Trend Results : Harvard Business School

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Brevity Is The Sister Of Talent For Harvard Business School

For the one essay that is part of this year's MBA application, Harvard Business School sets a scene on the first day of class and places you in Aldrich Hall meeting your 'section'. This is the group of 90 classmates  who will become your close companions in the first-year MBA classroom. [...]

A New Study Suggests That Sleeping on a Decision Might Not Do Much

Related: Knowing How You Decide Is As Important As the Decision The authors, led by Uma R. Karmarkar of Harvard Business School, conducted two experiments in which they brought in volunteers and showed them a bunch of different attributes...Show More Summary

Google Says Highly Successful Teams Have This Trait In Common

Google has published a list of the five traits that its most successful teams  have in common and the first of those traits “psychological safety” might be the most important. That term originated with Harvard Business School professor...Show More Summary

Reinventing The Law Business: Porter’s 5 Forces Applied to the Legal Profession (Part I)

Managing partner Bruce Stachenfeld applies the insights of Harvard Business School professor Michael E. Porter to the business of law -- and starts by defining a key term.

Why a Strong Sense of Purpose Fuels the Innovation Process

At our recent offsite, the Harvard Business Review Group asked one of our long time contributors to talk to us about innovation. His name is Vijay Govindarajan, the Coxe Distinguished professor at Dartmouth College's Tuck School of Business. Show More Summary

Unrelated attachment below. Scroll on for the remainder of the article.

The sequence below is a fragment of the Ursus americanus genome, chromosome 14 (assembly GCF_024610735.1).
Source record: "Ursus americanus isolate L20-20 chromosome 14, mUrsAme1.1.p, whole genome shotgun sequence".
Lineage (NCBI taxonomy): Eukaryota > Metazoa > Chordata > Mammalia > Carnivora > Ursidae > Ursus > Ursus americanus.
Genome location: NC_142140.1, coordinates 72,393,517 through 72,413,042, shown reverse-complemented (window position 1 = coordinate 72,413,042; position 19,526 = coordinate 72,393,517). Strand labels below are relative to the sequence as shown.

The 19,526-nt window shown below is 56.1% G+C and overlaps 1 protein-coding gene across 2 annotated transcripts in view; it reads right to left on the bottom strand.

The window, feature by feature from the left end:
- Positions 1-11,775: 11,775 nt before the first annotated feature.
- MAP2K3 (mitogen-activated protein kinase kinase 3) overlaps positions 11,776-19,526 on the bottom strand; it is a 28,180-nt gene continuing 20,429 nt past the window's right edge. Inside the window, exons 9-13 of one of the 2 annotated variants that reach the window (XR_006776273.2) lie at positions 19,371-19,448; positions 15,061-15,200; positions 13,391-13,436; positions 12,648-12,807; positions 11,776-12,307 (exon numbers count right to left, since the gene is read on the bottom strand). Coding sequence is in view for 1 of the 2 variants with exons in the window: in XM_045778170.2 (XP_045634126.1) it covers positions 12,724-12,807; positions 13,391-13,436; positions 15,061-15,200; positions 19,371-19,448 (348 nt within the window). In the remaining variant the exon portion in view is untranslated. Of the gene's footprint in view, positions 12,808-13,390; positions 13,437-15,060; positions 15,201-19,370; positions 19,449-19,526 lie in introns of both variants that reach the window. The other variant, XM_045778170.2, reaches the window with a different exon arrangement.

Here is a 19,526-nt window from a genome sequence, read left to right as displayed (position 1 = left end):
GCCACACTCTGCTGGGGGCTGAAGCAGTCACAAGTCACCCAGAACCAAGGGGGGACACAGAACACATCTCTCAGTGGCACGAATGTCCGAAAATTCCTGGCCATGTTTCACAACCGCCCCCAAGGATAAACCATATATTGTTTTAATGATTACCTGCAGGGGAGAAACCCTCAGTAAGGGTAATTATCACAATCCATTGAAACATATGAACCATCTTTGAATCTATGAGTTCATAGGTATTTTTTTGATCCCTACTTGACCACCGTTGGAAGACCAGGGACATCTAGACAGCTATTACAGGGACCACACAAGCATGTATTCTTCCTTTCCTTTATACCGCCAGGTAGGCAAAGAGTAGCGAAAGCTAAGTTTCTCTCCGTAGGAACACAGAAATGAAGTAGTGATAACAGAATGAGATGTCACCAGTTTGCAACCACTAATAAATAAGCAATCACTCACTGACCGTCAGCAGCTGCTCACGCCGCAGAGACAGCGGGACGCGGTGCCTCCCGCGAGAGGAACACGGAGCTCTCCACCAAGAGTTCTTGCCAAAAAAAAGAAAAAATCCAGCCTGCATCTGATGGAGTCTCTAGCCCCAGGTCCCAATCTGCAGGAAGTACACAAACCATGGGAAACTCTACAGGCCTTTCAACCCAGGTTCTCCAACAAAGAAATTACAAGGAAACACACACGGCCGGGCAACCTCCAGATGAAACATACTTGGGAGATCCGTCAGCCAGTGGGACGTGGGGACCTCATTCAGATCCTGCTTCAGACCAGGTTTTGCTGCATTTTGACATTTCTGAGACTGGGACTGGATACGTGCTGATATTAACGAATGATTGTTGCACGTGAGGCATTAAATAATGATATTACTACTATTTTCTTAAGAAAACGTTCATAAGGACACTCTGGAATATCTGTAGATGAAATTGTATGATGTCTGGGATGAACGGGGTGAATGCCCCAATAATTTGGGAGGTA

CEOs are lucky, tall men

last weekHumor / odd : Boing Boing

A new working paper [PDF] from three Harvard Business School researchers builds on the work of Texas A&M professor Markus Fitza, whose paper in last month's Strategic Management Journal showed that nearly everything about a CEO's performance can be attributed to chance. (more…)

Clay Christensen says everyone misunderstands his theory of disruption — here's what it really means

The terms "disruptive innovation" and "disruptive technology" are at risk of becoming meaningless buzzwords, according to Harvard Business School professor Clayton Christensen, who introduced his theory of disruption 20 years ago. As...Show More Summary

Alicia Keys & Jay Z To Serve As Keynote Speakers For Harvard’s African American Student Union Conference

Both Keys and Z have been named as keynote speakers for Harvard Universities H. Naylor Fitzhugh Conference, which is being launched by the business school’s African American Student Union. The two will share wise words of wisdom they’ve gained throughout

7 Keys To Rejoining The Workforce After A Long Break

Carol Fishman Cohen was 30 and on maternity leave from Drexel Burnham Lambert when the investment banking firm imploded in February 1990. A Harvard Business School grad in the Boston office’s corporate finance group, she didn’t agonize about leaving her high-powered job. She picked up part-time special project work off [...]

What Harvard Business School Doesn't Teach You About Fundraising

It's an oft-quoted statistic that 95 percent of startups fail. An entrepreneur's daily battle is to improve those 1-in-20 odds to something more appetizing for investors. Top business schools will tell you that there are two principal...Show More Summary